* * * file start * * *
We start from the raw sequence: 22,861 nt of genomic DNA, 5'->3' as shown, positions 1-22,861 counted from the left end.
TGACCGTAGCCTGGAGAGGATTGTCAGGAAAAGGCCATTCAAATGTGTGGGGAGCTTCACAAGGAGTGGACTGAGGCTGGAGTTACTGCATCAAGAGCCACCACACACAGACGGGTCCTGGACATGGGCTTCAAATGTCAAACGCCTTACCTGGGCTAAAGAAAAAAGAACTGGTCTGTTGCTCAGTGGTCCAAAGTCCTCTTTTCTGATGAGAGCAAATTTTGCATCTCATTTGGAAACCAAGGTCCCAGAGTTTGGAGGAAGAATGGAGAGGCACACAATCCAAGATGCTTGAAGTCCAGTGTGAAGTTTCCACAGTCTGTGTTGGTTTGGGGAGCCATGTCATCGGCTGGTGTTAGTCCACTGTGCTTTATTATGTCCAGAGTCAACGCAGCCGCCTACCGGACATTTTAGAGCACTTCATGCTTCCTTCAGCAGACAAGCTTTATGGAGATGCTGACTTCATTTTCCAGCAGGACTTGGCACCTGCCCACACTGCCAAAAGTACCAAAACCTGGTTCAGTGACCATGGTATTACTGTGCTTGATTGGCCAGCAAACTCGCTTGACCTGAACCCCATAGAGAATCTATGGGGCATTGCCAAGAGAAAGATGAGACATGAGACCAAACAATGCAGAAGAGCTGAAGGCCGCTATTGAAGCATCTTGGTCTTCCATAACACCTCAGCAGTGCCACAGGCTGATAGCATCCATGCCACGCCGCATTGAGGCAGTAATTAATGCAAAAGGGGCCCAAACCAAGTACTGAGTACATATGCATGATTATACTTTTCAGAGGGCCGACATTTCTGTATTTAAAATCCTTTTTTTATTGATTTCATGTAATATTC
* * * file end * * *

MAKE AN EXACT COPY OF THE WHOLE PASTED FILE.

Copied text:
We start from the raw sequence: 22,861 nt of genomic DNA, 5'->3' as shown, positions 1-22,861 counted from the left end.
TGACCGTAGCCTGGAGAGGATTGTCAGGAAAAGGCCATTCAAATGTGTGGGGAGCTTCACAAGGAGTGGACTGAGGCTGGAGTTACTGCATCAAGAGCCACCACACACAGACGGGTCCTGGACATGGGCTTCAAATGTCAAACGCCTTACCTGGGCTAAAGAAAAAAGAACTGGTCTGTTGCTCAGTGGTCCAAAGTCCTCTTTTCTGATGAGAGCAAATTTTGCATCTCATTTGGAAACCAAGGTCCCAGAGTTTGGAGGAAGAATGGAGAGGCACACAATCCAAGATGCTTGAAGTCCAGTGTGAAGTTTCCACAGTCTGTGTTGGTTTGGGGAGCCATGTCATCGGCTGGTGTTAGTCCACTGTGCTTTATTATGTCCAGAGTCAACGCAGCCGCCTACCGGACATTTTAGAGCACTTCATGCTTCCTTCAGCAGACAAGCTTTATGGAGATGCTGACTTCATTTTCCAGCAGGACTTGGCACCTGCCCACACTGCCAAAAGTACCAAAACCTGGTTCAGTGACCATGGTATTACTGTGCTTGATTGGCCAGCAAACTCGCTTGACCTGAACCCCATAGAGAATCTATGGGGCATTGCCAAGAGAAAGATGAGACATGAGACCAAACAATGCAGAAGAGCTGAAGGCCGCTATTGAAGCATCTTGGTCTTCCATAACACCTCAGCAGTGCCACAGGCTGATAGCATCCATGCCACGCCGCATTGAGGCAGTAATTAATGCAAAAGGGGCCCAAACCAAGTACTGAGTACATATGCATGATTATACTTTTCAGAGGGCCGACATTTCTGTATTTAAAATCCTTTTTTTATTGATTTCATGTAATATTC